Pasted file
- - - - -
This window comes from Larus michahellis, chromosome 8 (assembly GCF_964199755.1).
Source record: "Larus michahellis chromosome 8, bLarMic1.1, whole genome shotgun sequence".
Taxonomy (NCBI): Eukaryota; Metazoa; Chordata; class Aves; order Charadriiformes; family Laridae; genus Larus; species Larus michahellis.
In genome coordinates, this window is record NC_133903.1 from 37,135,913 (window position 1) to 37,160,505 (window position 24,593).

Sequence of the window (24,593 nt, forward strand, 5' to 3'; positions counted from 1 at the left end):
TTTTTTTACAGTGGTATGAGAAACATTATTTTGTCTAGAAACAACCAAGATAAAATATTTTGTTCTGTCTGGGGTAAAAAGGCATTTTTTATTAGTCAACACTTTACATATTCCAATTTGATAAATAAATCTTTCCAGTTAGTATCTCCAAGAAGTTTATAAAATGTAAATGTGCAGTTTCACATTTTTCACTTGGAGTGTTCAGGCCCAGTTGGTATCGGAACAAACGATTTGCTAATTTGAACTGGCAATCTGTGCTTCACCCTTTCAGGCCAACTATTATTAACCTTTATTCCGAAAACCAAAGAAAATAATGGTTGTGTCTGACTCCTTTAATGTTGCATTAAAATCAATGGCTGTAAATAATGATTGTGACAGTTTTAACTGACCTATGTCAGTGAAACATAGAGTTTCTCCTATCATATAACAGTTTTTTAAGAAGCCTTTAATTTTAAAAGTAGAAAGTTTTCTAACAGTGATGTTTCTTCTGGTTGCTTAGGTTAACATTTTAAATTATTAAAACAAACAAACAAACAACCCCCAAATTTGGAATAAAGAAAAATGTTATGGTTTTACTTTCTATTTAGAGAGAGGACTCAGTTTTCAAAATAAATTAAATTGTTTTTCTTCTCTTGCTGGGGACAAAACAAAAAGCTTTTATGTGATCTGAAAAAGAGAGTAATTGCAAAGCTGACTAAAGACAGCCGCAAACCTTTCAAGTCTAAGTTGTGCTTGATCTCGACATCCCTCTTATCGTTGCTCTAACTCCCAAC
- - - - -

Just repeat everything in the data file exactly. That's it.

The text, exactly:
This window comes from Larus michahellis, chromosome 8 (assembly GCF_964199755.1).
Source record: "Larus michahellis chromosome 8, bLarMic1.1, whole genome shotgun sequence".
Taxonomy (NCBI): Eukaryota; Metazoa; Chordata; class Aves; order Charadriiformes; family Laridae; genus Larus; species Larus michahellis.
In genome coordinates, this window is record NC_133903.1 from 37,135,913 (window position 1) to 37,160,505 (window position 24,593).

Sequence of the window (24,593 nt, forward strand, 5' to 3'; positions counted from 1 at the left end):
TTTTTTTACAGTGGTATGAGAAACATTATTTTGTCTAGAAACAACCAAGATAAAATATTTTGTTCTGTCTGGGGTAAAAAGGCATTTTTTATTAGTCAACACTTTACATATTCCAATTTGATAAATAAATCTTTCCAGTTAGTATCTCCAAGAAGTTTATAAAATGTAAATGTGCAGTTTCACATTTTTCACTTGGAGTGTTCAGGCCCAGTTGGTATCGGAACAAACGATTTGCTAATTTGAACTGGCAATCTGTGCTTCACCCTTTCAGGCCAACTATTATTAACCTTTATTCCGAAAACCAAAGAAAATAATGGTTGTGTCTGACTCCTTTAATGTTGCATTAAAATCAATGGCTGTAAATAATGATTGTGACAGTTTTAACTGACCTATGTCAGTGAAACATAGAGTTTCTCCTATCATATAACAGTTTTTTAAGAAGCCTTTAATTTTAAAAGTAGAAAGTTTTCTAACAGTGATGTTTCTTCTGGTTGCTTAGGTTAACATTTTAAATTATTAAAACAAACAAACAAACAACCCCCAAATTTGGAATAAAGAAAAATGTTATGGTTTTACTTTCTATTTAGAGAGAGGACTCAGTTTTCAAAATAAATTAAATTGTTTTTCTTCTCTTGCTGGGGACAAAACAAAAAGCTTTTATGTGATCTGAAAAAGAGAGTAATTGCAAAGCTGACTAAAGACAGCCGCAAACCTTTCAAGTCTAAGTTGTGCTTGATCTCGACATCCCTCTTATCGTTGCTCTAACTCCCAAC